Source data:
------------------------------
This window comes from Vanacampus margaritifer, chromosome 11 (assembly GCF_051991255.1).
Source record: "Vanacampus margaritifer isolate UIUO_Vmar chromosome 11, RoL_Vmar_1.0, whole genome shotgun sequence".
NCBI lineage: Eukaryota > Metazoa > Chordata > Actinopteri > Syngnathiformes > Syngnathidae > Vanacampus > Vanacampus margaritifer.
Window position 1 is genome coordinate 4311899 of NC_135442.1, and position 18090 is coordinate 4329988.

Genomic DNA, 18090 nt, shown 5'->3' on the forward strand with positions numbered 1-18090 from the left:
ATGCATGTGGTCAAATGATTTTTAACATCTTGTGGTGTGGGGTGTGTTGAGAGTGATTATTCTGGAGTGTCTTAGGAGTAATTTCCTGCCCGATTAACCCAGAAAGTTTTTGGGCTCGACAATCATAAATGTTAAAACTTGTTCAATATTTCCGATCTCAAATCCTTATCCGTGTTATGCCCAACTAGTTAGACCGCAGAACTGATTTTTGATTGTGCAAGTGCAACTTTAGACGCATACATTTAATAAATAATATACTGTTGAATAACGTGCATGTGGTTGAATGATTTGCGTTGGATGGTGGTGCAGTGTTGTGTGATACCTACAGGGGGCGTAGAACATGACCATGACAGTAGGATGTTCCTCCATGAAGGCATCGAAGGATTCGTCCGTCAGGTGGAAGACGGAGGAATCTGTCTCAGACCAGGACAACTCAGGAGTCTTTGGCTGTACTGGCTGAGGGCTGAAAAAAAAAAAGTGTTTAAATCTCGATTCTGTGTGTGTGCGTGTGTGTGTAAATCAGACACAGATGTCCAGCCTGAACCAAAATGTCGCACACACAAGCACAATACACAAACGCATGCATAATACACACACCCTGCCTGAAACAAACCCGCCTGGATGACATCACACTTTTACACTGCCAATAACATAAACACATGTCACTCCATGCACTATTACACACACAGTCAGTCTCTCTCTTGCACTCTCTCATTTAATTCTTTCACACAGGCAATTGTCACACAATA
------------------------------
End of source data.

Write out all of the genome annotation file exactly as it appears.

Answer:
This window comes from Vanacampus margaritifer, chromosome 11 (assembly GCF_051991255.1).
Source record: "Vanacampus margaritifer isolate UIUO_Vmar chromosome 11, RoL_Vmar_1.0, whole genome shotgun sequence".
NCBI lineage: Eukaryota > Metazoa > Chordata > Actinopteri > Syngnathiformes > Syngnathidae > Vanacampus > Vanacampus margaritifer.
Window position 1 is genome coordinate 4311899 of NC_135442.1, and position 18090 is coordinate 4329988.

Genomic DNA, 18090 nt, shown 5'->3' on the forward strand with positions numbered 1-18090 from the left:
ATGCATGTGGTCAAATGATTTTTAACATCTTGTGGTGTGGGGTGTGTTGAGAGTGATTATTCTGGAGTGTCTTAGGAGTAATTTCCTGCCCGATTAACCCAGAAAGTTTTTGGGCTCGACAATCATAAATGTTAAAACTTGTTCAATATTTCCGATCTCAAATCCTTATCCGTGTTATGCCCAACTAGTTAGACCGCAGAACTGATTTTTGATTGTGCAAGTGCAACTTTAGACGCATACATTTAATAAATAATATACTGTTGAATAACGTGCATGTGGTTGAATGATTTGCGTTGGATGGTGGTGCAGTGTTGTGTGATACCTACAGGGGGCGTAGAACATGACCATGACAGTAGGATGTTCCTCCATGAAGGCATCGAAGGATTCGTCCGTCAGGTGGAAGACGGAGGAATCTGTCTCAGACCAGGACAACTCAGGAGTCTTTGGCTGTACTGGCTGAGGGCTGAAAAAAAAAAAGTGTTTAAATCTCGATTCTGTGTGTGTGCGTGTGTGTGTAAATCAGACACAGATGTCCAGCCTGAACCAAAATGTCGCACACACAAGCACAATACACAAACGCATGCATAATACACACACCCTGCCTGAAACAAACCCGCCTGGATGACATCACACTTTTACACTGCCAATAACATAAACACATGTCACTCCATGCACTATTACACACACAGTCAGTCTCTCTCTTGCACTCTCTCATTTAATTCTTTCACACAGGCAATTGTCACACAATA